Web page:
How to stay motivated without a race in sight | Women's Running

How to stay motivated without a race in sight

Read Time:   |  June 15, 2020

Your key race has been cancelled, but don’t despair, we can help you keep focused to maintain your fitness

Training for a race is easy, the fear of failure and the solid target, help motivate you to pull on your trainers and get out of the door, when perhaps you might not want to. The current situation with events being cancelled is making it hard for some, but fear not, Dr Garry Palmer of Sportstest has got some great tips to help keep you focused:

  1. Change your aim:
    Think fitness, rather than event! What can you improve over the next X weeks? For example: Consider using 12 weeks to improve your endurance; 6 weeks to focus on running cadence; 4 weeks to do some speed-work; 16 weeks to improve cardio. You can control these goals. They are down to you and your physiology, so work to improve them. Ultimately, they build to a bigger picture when it come to achieving a race goal. Or, you could try running to heart rate (we use this lots at Sportstest to help people achieve massive improvements in performance), look to understand the benefits of running easy and when to push hard, and feel a value to each session.

  2. Review, plan and diarise:
    At the end of each week review what you have achieved, set specific sessions for each coming training day and diarise a specific time to do them, this will help you keep to an objective and give focus. Do your best to stick to the planned sessions at the specified time each day (think of them like an important meeting that cannot be missed).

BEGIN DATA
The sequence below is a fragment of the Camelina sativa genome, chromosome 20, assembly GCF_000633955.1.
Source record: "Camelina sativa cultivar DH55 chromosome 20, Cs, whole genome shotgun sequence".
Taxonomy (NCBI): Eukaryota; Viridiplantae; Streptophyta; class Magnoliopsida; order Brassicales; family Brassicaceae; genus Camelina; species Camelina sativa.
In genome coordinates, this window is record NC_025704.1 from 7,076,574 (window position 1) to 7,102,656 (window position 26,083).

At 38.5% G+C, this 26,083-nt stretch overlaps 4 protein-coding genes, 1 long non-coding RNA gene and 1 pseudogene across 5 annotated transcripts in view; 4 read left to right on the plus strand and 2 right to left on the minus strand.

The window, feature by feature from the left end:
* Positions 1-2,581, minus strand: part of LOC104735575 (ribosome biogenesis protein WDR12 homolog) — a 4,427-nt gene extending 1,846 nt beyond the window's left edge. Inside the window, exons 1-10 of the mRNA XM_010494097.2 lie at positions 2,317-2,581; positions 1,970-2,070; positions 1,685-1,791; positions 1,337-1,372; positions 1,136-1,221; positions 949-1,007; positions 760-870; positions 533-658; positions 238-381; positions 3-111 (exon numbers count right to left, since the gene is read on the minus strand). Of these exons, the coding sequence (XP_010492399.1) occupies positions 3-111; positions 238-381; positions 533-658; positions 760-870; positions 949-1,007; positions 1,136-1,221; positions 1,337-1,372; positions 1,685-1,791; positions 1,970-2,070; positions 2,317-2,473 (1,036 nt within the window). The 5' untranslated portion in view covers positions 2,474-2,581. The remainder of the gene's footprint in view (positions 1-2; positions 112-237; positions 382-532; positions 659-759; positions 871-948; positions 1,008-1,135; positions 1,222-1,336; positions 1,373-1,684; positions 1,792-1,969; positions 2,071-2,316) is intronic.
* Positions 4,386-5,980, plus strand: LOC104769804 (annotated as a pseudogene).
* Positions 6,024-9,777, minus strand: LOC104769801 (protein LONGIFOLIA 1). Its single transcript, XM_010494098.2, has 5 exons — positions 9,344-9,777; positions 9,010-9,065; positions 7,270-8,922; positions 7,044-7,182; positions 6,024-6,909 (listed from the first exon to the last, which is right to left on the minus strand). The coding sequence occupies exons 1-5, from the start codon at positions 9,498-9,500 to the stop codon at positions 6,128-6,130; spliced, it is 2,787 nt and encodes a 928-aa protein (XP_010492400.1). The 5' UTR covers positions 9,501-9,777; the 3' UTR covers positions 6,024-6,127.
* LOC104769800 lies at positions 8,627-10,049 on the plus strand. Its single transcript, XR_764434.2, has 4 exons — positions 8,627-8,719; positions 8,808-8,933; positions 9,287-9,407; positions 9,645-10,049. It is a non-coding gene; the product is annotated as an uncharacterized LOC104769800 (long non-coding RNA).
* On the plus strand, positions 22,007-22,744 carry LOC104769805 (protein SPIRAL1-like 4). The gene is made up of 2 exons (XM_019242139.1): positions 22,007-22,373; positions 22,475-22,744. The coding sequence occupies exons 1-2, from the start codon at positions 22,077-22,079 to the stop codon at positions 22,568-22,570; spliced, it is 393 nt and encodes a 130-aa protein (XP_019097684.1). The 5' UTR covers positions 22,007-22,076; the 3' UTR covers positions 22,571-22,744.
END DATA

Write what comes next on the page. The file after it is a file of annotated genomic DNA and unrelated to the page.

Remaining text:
3. Train with others:
But not in the way you think! What about doing a treadmill run whilst on a zoom call with a regular running buddy? Challenge your training group to see who can hit certain goals within a time period and share achievements on social media. Even set up some teams for virtual relays. Be a positive influence on others, and they will help support you too.

4. Try something new:
They say a change is as good as a rest. Do something different. Take an online boot-camp; try some yoga; get on your bike? Using a different mode of exercise may add value to your running in many different ways. Use this period as an opportunity to explore different forms of activity.

5. Be an early bird:
Get training done early, that way you can’t be put off by distractions. It feels great to get out early and have the smug sensation that your training for the day is done before most are even up!

6. Get a coach:
Being accountable to an experience coach and having them give you guidance specific to your particular needs (work, family, fitness) may seem like a big investment, but will really help you keep on task, and your running will improve massively.

Now get your shoes on and get running! Good luck!

Written by

Holly Taylor

Holly Taylor

Currently training for her second half marathon

Meet the team

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